Advertising executive Eddie Anderson wakes at his luxurious mansion and goes about his morning routine preparing for work. The radio plays in the background and Eddie flicks between the stations, catching the adverts for Zephyr cigarettes. He is the personification of the American dream: handsome, brash, cool, pampered by domestic servants, surrounded by enviable luxury. Moments later, while driving to the office, he attempts to commit suicide by steering his sleek Alfa Romeo beneath a truck.
Released from hospital to convalesce at his idyllic home, Eddie shocks those around him by shunning work colleagues and refusing to slip back into his old lifestyle. The rest of the film sees Eddie reconcile himself with: his lifelong unhappiness, his troubled relationship with his father, his loveless marriage, his loathing for the lies he perpetuates at work, his all-consuming and destructive desire for his mistress, and his true roots as an ethnic Greek (Eddie Anderson is a made-up name). The unhappiness that instigated his botched suicide appears to be a sudden act of madness, but we learn exposes a life-long pattern, punctuated by erratic behaviour: such as, dangerously buzzing his office in a plane and terrifying his colleagues inside the building. The cause of his discontent, he believes, is his loss of self-identity: allowing himself to become a prisoner of those around him; his materialistic wife, his psychologist and lawyer who are conspiring to have him certified as mentally unstable so they can control his money.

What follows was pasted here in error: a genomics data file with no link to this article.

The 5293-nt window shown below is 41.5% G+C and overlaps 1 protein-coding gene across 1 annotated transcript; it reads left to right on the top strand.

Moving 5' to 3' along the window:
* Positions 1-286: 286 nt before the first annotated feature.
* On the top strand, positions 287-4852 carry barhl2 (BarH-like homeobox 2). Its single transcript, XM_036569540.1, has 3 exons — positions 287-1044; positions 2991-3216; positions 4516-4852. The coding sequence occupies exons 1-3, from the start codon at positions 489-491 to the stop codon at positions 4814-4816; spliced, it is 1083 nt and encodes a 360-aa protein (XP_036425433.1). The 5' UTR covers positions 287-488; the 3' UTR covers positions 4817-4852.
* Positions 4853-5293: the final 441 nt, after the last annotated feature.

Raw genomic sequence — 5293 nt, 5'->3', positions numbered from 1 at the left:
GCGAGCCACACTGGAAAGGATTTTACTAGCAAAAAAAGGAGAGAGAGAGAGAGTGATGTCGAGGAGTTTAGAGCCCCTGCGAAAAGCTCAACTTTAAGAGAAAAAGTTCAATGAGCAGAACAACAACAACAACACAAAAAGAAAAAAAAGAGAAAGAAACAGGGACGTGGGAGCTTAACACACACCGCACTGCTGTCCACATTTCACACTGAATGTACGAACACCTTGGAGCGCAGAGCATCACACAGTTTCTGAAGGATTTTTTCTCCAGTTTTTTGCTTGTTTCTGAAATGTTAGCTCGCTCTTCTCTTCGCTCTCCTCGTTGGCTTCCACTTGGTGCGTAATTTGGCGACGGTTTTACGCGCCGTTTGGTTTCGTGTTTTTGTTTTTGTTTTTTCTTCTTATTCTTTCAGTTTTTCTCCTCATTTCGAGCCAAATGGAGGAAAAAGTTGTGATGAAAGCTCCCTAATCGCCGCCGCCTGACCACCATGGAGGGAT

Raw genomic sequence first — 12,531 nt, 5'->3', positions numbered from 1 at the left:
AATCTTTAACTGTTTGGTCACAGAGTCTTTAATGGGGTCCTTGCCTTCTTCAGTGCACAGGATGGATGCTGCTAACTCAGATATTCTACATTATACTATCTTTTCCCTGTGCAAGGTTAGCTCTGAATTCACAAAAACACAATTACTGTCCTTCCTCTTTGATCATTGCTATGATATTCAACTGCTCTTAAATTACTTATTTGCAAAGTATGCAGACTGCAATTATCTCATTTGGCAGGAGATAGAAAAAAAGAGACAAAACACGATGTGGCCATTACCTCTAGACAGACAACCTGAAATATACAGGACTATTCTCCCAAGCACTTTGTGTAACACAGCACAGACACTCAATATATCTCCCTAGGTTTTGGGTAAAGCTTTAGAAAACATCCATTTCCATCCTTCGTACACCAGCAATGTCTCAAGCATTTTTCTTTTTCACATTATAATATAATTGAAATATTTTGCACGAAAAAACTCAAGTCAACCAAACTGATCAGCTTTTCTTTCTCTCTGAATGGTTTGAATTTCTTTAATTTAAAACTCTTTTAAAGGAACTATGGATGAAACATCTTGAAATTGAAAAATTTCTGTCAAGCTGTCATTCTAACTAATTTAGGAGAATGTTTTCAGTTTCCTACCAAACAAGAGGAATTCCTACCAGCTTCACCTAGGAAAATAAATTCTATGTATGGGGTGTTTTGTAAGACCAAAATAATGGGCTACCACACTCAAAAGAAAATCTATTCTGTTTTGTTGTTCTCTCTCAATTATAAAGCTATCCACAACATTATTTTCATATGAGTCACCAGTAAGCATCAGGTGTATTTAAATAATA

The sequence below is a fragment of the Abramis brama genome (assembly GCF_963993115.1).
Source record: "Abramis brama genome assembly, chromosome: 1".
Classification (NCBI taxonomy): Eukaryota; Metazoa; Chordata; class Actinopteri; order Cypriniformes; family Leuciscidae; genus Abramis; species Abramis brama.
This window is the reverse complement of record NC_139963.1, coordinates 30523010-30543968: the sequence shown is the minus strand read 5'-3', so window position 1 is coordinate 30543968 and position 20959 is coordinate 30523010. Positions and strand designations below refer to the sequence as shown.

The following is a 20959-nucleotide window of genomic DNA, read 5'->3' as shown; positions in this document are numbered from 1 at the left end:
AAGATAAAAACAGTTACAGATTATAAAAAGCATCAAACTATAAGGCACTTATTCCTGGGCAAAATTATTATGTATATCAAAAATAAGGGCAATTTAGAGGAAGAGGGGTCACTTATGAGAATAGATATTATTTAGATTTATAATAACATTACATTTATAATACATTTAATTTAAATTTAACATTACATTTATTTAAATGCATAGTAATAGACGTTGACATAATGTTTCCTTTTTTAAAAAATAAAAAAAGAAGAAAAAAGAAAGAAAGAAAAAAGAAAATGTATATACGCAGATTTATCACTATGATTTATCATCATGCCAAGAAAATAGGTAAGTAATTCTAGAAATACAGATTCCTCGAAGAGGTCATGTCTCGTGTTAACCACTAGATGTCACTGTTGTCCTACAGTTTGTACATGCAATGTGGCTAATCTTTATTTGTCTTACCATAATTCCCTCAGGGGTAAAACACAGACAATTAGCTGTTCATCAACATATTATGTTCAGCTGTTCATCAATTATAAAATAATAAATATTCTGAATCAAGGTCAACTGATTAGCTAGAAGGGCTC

The Arrangement is rich in meaning and clearly has autobiographical significance for the writer. While it is a product of its times — the counterculture of the late 1960s — it manages a certain restraint, boasts exceptional production values and impressive cinematography. The playful and experimental touches feel in keeping with the characters and the general tone, fitting in with the gist of the story rather than becoming overbearing or whacky.
Eddie’s world, like the advertising he excels at, is all a deception. He creates advertising campaigns for Zephyr cigarettes touting them as ‘clean tasting’: a word he knows consumers will subliminally interpret as meaning cancer-free. The Swimmer features another advertising executive in denial about his life, but in this film the whole story builds up to the moment of self-revelation: in The Arrangement the story is about the aftermath. The Arrangement’s counterculture tone has similarities to The Graduate with both central characters striving for self-reinvention and rejecting the role society has foisted on them. They both have a desire to be true to who they are — as soon as they are able to work out what that is.
The message of The Arrangement is: look beyond the glossy surface of the American dream — there is another way. And before the end of the film Eddie Anderson will discover what that is but he will go through painful soul-searching to get there. The reliance on flashbacks to tell the story and the didactic ‘masterwork’ feel has echoes of Citizen Kane. In both stories a supremely successful American icon ruminates on the meaning of his life. The Arrangement is a celebration of life’s possibilities and genuine love, and a warning about social conformity, stale relationships, materialism, and living without feeling alive.